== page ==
There are two things you can always expect when going into a South Carolina home game: Rally towels and high-decibel chants. Although the student section can be obnoxious and loud, those practices are what foster a community.
Manners are seemingly nonexistent when "welcoming" an away team into a school’s home stadium or arena, and Williams-Brice Stadium is no exception. Booing is almost compulsory during another team’s warmup, and acting negatively toward the opposing team is an unofficial Gamecock tradition.
It was no Clemson game, but our football game against Kentucky stands out this year for the most lively student section so far. A sold out stadium welcomed the Wildcats with boos and shouts, and a yellow rope in front of the student section was placed to keep Carolina students contained.
Watching our football team has almost been like finding solidarity in the trenches: We are suffering, but suffering together.
For another example of our student section's community, consider our volleyball team. The season opener was a nail-biter between South Carolina and Washington State. After going down 2-0, the home crowd began to dissipate, with hope for our team evaporating by the minute.
Fast forward two sets, and suddenly the game is even, eventually becoming a USC win. The main reason? Our student section banging on the bleachers during WSU's serves. Home field advantage is real if there is enough sound and momentum in your favor.
However, our student section is not without drawbacks. Sometimes individuals turn against other students for divisive chants — including those of the political variety.
For example, some of students coordinated an anti-Joe Biden chant.
It is hard to tell what the motive for the chant was, other than to serve the ego of anti-Democrat voters and to create controversy on campus. It’s your own peers affected by that chant, certainly not Kentucky. The student section isn't a space for political discourse on metal bleachers; our student section is meant to foster the Gamecock community. Voices wasted on a political chant would be better used for shouting at the referees or the other team.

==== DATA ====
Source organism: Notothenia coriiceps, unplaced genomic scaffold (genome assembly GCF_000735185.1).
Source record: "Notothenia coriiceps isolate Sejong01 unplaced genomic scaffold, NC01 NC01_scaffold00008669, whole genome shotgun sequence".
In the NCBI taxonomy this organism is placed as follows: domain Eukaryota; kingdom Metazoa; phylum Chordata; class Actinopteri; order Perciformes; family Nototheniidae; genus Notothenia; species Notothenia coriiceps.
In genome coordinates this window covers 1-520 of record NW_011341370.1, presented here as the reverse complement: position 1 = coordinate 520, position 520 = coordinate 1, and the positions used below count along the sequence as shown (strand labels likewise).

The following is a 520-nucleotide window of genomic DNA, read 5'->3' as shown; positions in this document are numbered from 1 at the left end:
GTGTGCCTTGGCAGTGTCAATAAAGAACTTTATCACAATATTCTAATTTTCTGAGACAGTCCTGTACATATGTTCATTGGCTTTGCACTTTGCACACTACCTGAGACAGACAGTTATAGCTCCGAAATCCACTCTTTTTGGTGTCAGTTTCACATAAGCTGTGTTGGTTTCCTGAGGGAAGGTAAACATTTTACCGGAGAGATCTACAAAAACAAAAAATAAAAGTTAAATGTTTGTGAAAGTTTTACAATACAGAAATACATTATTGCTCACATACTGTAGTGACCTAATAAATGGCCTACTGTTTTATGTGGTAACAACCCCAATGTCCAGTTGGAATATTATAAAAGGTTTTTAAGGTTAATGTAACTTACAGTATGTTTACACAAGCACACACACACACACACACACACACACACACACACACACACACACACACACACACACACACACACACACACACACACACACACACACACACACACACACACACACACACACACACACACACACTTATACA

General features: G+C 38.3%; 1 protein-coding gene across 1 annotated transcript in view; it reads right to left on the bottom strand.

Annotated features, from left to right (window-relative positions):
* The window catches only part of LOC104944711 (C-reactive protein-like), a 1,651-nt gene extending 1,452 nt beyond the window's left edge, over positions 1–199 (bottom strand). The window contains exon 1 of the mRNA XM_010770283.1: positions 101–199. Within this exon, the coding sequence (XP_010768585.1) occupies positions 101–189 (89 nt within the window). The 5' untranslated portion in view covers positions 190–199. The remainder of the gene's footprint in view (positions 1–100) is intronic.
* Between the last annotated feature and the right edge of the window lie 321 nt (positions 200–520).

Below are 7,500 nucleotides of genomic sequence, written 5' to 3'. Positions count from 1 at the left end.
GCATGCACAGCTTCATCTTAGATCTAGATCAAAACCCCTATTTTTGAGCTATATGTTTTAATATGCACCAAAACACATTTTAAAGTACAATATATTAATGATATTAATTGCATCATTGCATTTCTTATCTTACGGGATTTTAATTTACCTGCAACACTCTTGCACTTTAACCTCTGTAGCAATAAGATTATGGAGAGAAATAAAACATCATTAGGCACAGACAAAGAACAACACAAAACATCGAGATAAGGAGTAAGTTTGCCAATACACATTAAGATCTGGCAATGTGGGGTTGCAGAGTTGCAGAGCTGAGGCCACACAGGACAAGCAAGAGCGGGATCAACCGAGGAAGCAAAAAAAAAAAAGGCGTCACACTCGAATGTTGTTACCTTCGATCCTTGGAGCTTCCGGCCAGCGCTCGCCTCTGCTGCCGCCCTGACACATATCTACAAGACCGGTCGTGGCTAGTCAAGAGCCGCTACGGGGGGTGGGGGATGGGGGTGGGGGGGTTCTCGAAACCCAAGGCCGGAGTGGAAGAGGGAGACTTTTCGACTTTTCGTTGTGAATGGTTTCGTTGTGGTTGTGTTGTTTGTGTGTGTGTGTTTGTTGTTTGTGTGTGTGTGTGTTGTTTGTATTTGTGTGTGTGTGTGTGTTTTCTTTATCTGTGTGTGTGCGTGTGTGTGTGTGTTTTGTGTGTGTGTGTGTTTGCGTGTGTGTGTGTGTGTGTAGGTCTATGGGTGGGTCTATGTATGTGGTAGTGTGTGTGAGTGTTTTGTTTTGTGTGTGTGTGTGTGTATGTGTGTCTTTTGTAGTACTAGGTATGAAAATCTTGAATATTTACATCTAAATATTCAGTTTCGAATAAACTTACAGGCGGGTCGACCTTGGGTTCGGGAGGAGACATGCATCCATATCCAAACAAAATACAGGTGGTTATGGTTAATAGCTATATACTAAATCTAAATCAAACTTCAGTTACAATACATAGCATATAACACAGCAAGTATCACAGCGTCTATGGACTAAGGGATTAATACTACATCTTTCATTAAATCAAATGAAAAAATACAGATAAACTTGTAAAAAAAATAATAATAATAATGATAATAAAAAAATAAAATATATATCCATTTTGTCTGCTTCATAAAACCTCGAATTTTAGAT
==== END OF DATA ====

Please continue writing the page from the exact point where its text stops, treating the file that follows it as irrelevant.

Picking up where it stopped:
More than anything, our student section is meant for solidarity and community. Hayden Uzelac, a fourth-year mass communications student and a founding member of the Cockpit (Carolina's official student section), highlighted the fact that, although college student sections have a reputation of drunken rage for athletes, it is an expression of a college’s core: its students.
Members of the student section are part of a community supporting college athletes. Uzelac described wanting to keep the student section civil but also rowdy enough to invigorate the players to perform.
Uzelac said he led cheers during the volleyball game against Washington State. By banging on a sign above the court with others below, a chaotic rumble gave way to a clutch upset — what could have been considered disorderly created a movement of our students.
Another USC program that demonstrates the talent of our athletes alongside our fans' passion is women's basketball.
We all know that our women's basketball program is top-tier, and that excellence is expected to continue this season: The team is ranked No. 1 in the AP preseason poll. The Gamecocks benefit from a packed Colonial Life Arena; South Carolina consistently has the largest home attendance in the nation. Our students support many sports, but the success of women's basketball invigorates attendance to rates well above any other school in the SEC.
The community found in yelling and banging on bleachers can represent the broader Gamecock student base. Along with chaos, the student section is the framework of a unique community coming out to support fellow athletes and students.